“We concluded that these forms of the sport are pushing boundaries and taking the element of risk to a place where we as a company are no longer willing to go,” Clif Bar wrote in an open letter to the climbing community. “We understand that some climbers feel these forms of climbing are pushing the sport to new frontiers. But we no longer feel good about benefiting from the amount of risk certain athletes are taking in areas of the sport where there is no margin for error; where there is no safety net.”
“This is a gray area”
In the sports world, companies often end contracts with athletes over issues of behavior, usually when athletes run afoul of the law. But these athletes are sponsored precisely because of their willingness to take risks that most could not imagine. Companies like Clif Bar reward them for their adventures.
But, as Clif Bar’s sudden stance publicly declares, there is responsibility in balancing the conflicting notions of comfort and risk.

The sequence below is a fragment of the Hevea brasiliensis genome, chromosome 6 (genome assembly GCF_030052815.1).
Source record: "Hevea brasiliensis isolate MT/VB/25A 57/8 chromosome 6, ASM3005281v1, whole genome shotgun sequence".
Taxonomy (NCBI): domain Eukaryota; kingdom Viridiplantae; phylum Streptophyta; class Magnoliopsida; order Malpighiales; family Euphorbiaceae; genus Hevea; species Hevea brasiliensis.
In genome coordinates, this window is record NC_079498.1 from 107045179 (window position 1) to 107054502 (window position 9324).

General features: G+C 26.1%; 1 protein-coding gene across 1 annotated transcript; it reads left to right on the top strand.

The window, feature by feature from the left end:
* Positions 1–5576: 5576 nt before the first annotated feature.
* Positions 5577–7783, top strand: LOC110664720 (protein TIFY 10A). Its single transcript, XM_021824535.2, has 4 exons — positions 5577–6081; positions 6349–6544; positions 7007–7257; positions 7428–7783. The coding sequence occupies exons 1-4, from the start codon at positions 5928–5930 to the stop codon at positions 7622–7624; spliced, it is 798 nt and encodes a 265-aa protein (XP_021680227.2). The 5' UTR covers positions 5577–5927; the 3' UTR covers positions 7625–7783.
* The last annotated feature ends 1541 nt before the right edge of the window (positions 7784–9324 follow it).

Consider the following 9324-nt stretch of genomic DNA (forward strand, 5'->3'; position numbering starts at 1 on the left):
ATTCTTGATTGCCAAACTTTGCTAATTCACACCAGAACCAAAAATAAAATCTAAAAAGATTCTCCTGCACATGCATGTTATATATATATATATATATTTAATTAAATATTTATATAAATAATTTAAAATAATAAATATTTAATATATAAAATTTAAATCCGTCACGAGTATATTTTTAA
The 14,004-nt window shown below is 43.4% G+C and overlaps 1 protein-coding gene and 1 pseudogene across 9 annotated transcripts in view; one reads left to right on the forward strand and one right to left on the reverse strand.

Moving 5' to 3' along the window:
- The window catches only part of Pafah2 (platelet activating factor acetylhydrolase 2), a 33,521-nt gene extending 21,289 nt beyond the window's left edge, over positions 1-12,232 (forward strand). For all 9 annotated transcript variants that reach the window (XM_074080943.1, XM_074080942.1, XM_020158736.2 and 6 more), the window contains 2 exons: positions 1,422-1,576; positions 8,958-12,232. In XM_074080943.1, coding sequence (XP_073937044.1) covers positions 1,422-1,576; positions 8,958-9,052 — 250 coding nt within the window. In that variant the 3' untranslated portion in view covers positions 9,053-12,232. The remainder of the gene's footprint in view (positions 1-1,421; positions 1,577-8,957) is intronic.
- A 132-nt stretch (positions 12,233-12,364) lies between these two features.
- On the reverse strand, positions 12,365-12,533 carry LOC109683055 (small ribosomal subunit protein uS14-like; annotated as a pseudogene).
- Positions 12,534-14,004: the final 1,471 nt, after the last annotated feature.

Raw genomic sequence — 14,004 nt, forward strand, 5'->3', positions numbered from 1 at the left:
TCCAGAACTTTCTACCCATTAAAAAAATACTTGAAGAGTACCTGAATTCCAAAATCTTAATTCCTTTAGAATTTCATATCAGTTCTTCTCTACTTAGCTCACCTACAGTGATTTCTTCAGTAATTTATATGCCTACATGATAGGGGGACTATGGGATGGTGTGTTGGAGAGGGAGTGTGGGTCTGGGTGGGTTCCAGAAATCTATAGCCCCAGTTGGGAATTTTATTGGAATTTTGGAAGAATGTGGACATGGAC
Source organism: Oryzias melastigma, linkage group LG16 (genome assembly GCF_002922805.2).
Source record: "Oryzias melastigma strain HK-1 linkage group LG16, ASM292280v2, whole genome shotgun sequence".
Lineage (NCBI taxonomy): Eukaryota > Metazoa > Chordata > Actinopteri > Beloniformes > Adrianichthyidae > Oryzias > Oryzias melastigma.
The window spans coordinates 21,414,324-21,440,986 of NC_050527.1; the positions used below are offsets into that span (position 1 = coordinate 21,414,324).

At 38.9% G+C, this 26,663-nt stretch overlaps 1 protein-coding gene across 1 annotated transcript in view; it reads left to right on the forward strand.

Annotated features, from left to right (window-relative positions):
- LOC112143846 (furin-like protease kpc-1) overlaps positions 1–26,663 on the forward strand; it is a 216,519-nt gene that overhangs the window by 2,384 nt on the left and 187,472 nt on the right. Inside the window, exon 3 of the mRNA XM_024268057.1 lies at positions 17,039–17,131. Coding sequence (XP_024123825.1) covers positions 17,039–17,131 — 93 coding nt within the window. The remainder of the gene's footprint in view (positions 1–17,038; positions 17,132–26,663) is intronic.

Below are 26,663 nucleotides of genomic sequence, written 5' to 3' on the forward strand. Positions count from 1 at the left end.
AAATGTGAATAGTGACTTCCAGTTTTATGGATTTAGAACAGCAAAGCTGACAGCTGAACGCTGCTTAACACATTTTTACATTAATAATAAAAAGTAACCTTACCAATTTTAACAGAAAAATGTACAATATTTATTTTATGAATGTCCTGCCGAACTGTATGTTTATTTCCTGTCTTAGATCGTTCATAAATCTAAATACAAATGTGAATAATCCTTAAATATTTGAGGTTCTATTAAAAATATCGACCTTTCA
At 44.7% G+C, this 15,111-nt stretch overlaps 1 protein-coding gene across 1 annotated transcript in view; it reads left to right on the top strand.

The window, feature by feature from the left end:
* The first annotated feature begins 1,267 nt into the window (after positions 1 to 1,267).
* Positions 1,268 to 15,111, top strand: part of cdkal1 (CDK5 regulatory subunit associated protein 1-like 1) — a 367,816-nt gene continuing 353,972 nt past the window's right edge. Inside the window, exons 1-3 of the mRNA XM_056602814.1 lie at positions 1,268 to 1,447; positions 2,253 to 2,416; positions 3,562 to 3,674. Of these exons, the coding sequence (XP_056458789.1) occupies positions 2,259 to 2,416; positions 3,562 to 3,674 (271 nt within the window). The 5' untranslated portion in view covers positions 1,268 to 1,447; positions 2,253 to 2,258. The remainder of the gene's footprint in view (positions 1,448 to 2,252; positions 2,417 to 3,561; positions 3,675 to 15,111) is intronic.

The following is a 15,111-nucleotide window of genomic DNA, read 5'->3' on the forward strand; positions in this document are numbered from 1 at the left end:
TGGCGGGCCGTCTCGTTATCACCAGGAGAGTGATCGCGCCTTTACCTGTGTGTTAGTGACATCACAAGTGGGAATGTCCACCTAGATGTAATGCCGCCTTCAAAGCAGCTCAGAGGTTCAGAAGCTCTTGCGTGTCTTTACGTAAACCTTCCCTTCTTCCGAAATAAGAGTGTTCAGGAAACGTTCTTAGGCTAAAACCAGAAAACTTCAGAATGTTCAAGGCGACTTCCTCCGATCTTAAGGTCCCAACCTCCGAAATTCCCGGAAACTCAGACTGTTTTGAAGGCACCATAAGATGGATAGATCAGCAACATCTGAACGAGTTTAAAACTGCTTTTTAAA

“We have and always will support athletes in many adventure-based sports, including climbing,” the company said. “And inherent in the idea of adventure is risk. We appreciate that assessing risk is a very personal decision. This isn’t about drawing a line for the sport or limiting athletes from pursuing their passions. We’re drawing a line for ourselves. We understand that this is a gray area, but we felt a need to start somewhere and start now.”
Clif Bar declined to comment further.
The athletes, who get most of their income from a web of sponsorship deals, greeted the news with surprise and a range of emotion.
“It’s a general reflection on risk,” Honnold said. “The risk decision that Clif is making is the same kind of decision that we all make as athletes. I think it’s completely fair for them to draw a line. It’s a very personal decision. If Clif thought about it and said that that’s the line that they want to take, I can’t begrudge that. That’s the same kind of line I draw with risk.”